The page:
Core Java

Is Java Certification Worth It?

Gaining a certification in any profession always has its pros and cons, but it seems like in the world of technology there is even more turmoil. With such a demand for skilled tech workers, there are a number of routes into the industry including an academic certification approach and a more self-taught portfolio-based approach. But is Java certification worth pursuing in order to advance your career?

According to the latest Pearson VUE survey, just under 90% of IT professionals would recommend certification to a colleague when discussing a new career or promotion prospects. But what about those who are already in a career and at a level they are happy with and who just want to learn? And that really is the crux of the argument: who are Java certifications aimed at?

In his article last year, Jason Shapiro stated that there are two types of people who will benefit from gaining certification: Those who are just starting out in a career in development and those who are looking to learn new skills. Shapiro therefore suggests that for experienced or established Java programmers there appears to be seemingly less incentive to gain certification.

On Oracle’s certification blog, they make a point that gaining an Oracle certification can ‘boost your professional image’. Is this really the case? This may have been the situation several years ago but nowadays a lot of developers and hiring managers pay far more attention to someone’s portfolio and their body of work compared to what they have learned or what courses they have completed. There are a number of general day-to-day idioms that would seem to back this way of thinking. Heard of ‘actions speak louder than words’? Or how about ‘without application, knowledge is pointless’?

This is an ethos that technology writer and educator Leon Brown also believes. “You can only measure ability to apply skills and knowledge from experience,” says Brown. “You’re only as good as your last job. The biggest weakness of certification is that they in theory prove what you know, but not that you will apply that knowledge. Lazy programmers will always produce sloppy code regardless of what they know. ”

Many employers are not so concerned about workers having certifications; with the oft-cited digital skills shortage, they don’t have the luxury of being that picky. Sometimes certain clients demand only Java certified programmers work on a project, but these instances are few and far between.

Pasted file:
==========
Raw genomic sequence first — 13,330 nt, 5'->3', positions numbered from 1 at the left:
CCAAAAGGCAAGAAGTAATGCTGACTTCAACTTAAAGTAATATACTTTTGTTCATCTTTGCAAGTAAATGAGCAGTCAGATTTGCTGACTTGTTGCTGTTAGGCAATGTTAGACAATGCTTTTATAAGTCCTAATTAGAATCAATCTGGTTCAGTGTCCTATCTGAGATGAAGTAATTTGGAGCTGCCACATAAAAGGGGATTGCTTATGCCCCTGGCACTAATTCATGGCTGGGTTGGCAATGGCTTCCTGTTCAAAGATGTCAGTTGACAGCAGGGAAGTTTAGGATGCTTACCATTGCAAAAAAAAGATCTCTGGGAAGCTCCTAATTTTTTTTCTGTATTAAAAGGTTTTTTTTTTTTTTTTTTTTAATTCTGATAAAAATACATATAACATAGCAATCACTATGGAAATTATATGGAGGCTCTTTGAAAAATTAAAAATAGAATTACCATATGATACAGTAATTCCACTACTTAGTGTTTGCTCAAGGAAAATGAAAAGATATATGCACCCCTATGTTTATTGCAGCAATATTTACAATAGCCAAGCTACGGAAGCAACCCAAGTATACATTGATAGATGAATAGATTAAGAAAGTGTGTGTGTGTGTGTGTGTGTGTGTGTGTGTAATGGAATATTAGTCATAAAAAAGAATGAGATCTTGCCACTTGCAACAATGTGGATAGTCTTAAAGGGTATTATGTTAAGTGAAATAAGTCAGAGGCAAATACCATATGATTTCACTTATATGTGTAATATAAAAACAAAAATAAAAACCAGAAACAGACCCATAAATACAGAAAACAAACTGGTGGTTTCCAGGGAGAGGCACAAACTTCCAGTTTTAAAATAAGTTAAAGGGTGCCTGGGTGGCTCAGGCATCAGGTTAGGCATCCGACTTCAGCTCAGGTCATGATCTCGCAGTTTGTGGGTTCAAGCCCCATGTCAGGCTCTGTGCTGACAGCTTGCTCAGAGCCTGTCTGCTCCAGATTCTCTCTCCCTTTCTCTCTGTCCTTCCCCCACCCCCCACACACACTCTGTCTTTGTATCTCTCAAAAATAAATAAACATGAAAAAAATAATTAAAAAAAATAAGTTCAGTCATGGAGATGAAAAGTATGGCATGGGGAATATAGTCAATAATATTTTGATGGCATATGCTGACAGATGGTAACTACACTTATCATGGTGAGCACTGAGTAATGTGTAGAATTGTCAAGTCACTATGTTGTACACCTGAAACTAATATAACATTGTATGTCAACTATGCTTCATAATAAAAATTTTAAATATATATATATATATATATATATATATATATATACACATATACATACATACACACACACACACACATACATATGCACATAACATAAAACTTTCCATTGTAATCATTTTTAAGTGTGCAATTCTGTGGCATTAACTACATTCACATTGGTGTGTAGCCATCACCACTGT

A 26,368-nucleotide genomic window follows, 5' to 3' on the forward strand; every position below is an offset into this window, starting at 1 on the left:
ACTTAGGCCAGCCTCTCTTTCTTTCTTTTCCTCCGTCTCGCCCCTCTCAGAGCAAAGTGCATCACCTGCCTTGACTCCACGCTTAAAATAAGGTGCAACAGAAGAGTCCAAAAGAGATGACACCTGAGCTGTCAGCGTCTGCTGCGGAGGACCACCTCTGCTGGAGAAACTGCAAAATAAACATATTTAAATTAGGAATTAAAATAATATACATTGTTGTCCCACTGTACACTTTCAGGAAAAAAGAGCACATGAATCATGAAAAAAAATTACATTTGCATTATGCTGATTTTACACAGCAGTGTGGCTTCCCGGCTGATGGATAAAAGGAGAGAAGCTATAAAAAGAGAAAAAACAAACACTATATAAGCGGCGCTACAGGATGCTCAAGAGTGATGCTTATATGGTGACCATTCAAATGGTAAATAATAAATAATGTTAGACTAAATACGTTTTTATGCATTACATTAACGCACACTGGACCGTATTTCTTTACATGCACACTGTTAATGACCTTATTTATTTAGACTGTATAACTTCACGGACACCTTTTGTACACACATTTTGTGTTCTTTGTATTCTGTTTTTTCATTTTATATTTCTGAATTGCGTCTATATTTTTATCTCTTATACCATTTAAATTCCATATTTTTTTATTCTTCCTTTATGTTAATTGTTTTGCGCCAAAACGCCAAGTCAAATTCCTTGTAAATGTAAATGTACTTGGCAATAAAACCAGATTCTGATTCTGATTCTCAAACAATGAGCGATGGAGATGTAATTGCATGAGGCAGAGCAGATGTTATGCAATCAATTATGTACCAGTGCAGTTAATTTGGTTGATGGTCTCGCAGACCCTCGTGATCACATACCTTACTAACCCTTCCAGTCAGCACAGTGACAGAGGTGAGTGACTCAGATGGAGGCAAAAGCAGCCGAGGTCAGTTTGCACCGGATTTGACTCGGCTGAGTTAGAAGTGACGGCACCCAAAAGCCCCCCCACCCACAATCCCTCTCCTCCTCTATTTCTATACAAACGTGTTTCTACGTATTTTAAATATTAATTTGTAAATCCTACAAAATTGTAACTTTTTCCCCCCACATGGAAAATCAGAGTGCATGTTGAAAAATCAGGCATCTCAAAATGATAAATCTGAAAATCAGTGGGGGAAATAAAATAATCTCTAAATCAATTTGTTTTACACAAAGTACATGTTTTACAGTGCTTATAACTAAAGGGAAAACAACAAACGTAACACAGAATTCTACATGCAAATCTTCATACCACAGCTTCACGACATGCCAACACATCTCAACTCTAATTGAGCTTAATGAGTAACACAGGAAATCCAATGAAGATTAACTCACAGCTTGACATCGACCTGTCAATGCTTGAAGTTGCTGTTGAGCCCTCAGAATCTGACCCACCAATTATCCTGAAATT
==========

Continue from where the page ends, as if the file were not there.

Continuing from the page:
We’re living in a world where you now have to prove the value you are bringing to a company and a project and what employers do care about is evidence. Evidence that an employer can work to a particular standard. Evidence that a worker can complete tasks using that language, framework or technology. Evidence that an employer can walk the walk, as well as talk the talk, basically. This is where Java certifications can come into their own and earning that certification also shows that you are willing to go above and beyond in your efforts to learn as much as possible about a more specialized area.

Another benefit of gaining certification is that it allows you to really find a niche and become skilled in a couple of specific technologies. This can set you apart when it comes to planning your next career move as it separates specialists from generalists. If you particularly enjoy one element such as object-oriented analysis and design using UML then you can specialize in that one aspect and become an expert.

Indeed, tech recruiters Pearson Frank say that some recruiters could look favorably on those with certifications, as it sets them apart from other candidates of a similar level or experience.

In the salary survey from the same company, however, Java developers were asked if they saw any financial improvement as a result of gaining certification and the results look quite surprising. Of those who had gained certification, only 21% reported any rise in their salary.

And this is an important point as many would hope to see some sort of financial reimbursement for their time and effort spent gaining this qualification, especially as some of the financial costs associated with getting the qualification can be quite high. That aforementioned OO course could set you back £1,690 ($2,184) for a five-day course.

Ultimately, a Java certification acts to validate your ability as a developer. It’s up to you whether you think your experience needs validating at your stage in your career or not. If you’re looking to specialize and really focus on a particular niche within Java then it could be a good career move, but if you are just starting off in your Java career then perhaps focus your attention on building a great showcase of your talents.

Jamie Mercer

Jamie Mercer is a technology writer covering all things web and software development. His key interests encompass technology management, tech careers and recruitment.
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6 years ago

When I was Java certified, I had 5 years of experience in Java. My company wanted some seniors to get certified, in order to train the juniors to be certified…
Let’s be frank and honest: this has never brought me any benefit. When you have experience enough, your career path and your resume are worth any technical certification.

3 years ago

Seems like a very lucrative side business, judging by the ridiculous number of certifications types:

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